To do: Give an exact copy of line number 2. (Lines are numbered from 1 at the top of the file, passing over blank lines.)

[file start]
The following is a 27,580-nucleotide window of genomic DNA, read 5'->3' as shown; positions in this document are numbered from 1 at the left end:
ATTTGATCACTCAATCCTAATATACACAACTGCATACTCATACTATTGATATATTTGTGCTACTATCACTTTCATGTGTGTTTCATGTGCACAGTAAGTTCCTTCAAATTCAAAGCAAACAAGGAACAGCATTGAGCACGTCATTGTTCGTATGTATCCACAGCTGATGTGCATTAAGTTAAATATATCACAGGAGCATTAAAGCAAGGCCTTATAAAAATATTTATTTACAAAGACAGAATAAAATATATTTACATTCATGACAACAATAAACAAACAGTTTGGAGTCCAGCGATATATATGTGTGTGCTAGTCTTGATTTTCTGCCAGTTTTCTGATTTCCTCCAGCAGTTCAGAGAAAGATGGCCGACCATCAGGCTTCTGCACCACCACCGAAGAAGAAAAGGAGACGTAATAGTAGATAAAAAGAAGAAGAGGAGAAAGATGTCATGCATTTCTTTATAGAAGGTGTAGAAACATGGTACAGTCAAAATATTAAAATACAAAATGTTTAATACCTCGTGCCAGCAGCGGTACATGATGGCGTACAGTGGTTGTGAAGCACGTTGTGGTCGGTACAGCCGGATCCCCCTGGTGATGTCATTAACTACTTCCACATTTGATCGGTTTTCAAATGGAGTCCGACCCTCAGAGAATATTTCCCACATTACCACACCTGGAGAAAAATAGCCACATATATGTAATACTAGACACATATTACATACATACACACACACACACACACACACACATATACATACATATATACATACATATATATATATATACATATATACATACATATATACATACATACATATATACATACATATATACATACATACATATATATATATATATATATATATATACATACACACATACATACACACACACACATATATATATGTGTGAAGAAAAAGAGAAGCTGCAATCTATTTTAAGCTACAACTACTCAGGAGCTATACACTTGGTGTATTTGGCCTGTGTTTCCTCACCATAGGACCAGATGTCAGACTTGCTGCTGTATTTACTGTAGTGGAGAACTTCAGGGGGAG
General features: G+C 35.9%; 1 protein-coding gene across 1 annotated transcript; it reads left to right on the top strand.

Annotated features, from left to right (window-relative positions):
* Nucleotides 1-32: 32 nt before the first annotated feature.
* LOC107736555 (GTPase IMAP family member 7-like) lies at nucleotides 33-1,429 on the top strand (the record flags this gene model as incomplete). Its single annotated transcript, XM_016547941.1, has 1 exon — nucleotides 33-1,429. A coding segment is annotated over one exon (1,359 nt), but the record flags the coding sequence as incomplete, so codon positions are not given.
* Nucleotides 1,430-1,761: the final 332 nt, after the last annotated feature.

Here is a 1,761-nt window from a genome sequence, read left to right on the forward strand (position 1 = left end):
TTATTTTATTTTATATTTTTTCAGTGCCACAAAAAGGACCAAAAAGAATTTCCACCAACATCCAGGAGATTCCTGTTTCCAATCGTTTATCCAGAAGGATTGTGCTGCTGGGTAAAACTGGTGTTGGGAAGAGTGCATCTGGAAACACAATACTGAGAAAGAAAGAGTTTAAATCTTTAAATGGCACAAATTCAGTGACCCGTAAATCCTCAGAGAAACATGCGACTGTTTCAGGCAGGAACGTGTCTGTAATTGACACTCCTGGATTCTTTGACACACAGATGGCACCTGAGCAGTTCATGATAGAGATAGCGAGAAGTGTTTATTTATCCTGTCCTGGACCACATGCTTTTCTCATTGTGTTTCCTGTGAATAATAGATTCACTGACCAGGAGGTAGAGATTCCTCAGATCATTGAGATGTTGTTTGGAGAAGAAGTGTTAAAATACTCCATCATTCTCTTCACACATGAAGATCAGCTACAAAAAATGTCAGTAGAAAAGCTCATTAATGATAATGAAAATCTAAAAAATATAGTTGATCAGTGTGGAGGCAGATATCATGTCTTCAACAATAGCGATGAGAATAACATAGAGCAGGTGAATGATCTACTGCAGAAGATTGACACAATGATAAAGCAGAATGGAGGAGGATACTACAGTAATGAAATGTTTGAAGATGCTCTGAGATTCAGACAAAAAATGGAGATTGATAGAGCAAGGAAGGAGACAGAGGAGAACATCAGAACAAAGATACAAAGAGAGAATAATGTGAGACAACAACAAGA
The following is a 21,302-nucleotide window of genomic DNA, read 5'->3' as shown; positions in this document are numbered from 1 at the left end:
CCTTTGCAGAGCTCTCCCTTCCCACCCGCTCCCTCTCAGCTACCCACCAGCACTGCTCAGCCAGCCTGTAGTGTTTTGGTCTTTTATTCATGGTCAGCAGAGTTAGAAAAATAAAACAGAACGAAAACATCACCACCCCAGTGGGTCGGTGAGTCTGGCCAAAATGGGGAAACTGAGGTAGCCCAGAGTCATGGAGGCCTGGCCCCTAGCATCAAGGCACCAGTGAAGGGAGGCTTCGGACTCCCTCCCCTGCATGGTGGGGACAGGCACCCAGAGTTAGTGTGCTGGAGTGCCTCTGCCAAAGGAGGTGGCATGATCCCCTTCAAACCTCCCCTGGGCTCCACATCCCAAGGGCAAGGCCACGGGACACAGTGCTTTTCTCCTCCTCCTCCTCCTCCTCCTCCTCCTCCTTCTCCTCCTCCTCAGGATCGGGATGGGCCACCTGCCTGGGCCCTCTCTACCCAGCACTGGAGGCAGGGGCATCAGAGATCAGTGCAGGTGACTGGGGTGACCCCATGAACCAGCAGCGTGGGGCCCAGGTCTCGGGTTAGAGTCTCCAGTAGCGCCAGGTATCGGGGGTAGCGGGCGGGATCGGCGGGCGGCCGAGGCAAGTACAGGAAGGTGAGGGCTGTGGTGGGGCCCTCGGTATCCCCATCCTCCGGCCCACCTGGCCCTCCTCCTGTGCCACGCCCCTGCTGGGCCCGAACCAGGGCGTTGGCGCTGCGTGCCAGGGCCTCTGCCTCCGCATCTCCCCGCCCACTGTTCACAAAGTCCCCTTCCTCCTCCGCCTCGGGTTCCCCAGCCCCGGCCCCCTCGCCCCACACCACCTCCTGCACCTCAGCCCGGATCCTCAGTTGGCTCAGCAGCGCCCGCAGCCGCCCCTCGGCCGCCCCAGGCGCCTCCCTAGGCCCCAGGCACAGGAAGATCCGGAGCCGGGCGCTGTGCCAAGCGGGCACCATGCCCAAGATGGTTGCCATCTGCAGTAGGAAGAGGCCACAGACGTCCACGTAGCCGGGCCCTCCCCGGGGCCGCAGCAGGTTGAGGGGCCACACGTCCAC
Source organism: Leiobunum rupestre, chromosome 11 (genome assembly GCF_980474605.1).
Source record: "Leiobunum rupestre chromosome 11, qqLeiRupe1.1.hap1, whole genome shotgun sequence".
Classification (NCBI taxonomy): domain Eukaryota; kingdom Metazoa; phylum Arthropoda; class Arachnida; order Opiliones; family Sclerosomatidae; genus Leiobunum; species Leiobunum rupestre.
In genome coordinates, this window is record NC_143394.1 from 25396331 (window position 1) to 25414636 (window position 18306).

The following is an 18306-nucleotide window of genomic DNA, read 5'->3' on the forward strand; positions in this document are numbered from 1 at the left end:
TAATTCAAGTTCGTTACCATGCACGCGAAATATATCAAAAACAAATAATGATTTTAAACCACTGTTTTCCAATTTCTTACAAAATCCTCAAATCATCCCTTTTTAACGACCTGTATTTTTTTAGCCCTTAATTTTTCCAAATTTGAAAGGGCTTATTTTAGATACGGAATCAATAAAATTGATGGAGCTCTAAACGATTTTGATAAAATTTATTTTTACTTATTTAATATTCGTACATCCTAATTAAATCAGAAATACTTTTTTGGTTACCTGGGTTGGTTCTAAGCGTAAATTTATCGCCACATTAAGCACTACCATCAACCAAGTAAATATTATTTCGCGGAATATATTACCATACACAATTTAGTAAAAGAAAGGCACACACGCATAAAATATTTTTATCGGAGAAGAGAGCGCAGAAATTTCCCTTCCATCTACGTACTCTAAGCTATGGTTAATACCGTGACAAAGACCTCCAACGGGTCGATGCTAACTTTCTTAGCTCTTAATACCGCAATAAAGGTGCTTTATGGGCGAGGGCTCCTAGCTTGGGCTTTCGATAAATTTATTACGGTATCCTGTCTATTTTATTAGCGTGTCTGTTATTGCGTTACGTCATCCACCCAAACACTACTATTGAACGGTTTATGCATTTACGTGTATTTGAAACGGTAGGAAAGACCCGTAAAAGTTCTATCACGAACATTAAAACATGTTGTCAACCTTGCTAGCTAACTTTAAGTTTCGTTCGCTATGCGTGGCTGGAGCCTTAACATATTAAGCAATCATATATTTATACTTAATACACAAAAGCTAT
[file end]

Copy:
ATTTGATCACTCAATCCTAATATACACAACTGCATACTCATACTATTGATATATTTGTGCTACTATCACTTTCATGTGTGTTTCATGTGCACAGTAAGTTCCTTCAAATTCAAAGCAAACAAGGAACAGCATTGAGCACGTCATTGTTCGTATGTATCCACAGCTGATGTGCATTAAGTTAAATATATCACAGGAGCATTAAAGCAAGGCCTTATAAAAATATTTATTTACAAAGACAGAATAAAATATATTTACATTCATGACAACAATAAACAAACAGTTTGGAGTCCAGCGATATATATGTGTGTGCTAGTCTTGATTTTCTGCCAGTTTTCTGATTTCCTCCAGCAGTTCAGAGAAAGATGGCCGACCATCAGGCTTCTGCACCACCACCGAAGAAGAAAAGGAGACGTAATAGTAGATAAAAAGAAGAAGAGGAGAAAGATGTCATGCATTTCTTTATAGAAGGTGTAGAAACATGGTACAGTCAAAATATTAAAATACAAAATGTTTAATACCTCGTGCCAGCAGCGGTACATGATGGCGTACAGTGGTTGTGAAGCACGTTGTGGTCGGTACAGCCGGATCCCCCTGGTGATGTCATTAACTACTTCCACATTTGATCGGTTTTCAAATGGAGTCCGACCCTCAGAGAATATTTCCCACATTACCACACCTGGAGAAAAATAGCCACATATATGTAATACTAGACACATATTACATACATACACACACACACACACACACACACATATACATACATATATACATACATATATATATATATACATATATACATACATATATACATACATACATATATACATACATATATACATACATACATATATATATATATATATATATATATACATACACACATACATACACACACACACATATATATATGTGTGAAGAAAAAGAGAAGCTGCAATCTATTTTAAGCTACAACTACTCAGGAGCTATACACTTGGTGTATTTGGCCTGTGTTTCCTCACCATAGGACCAGATGTCAGACTTGCTGCTGTATTTACTGTAGTGGAGAACTTCAGGGGGAG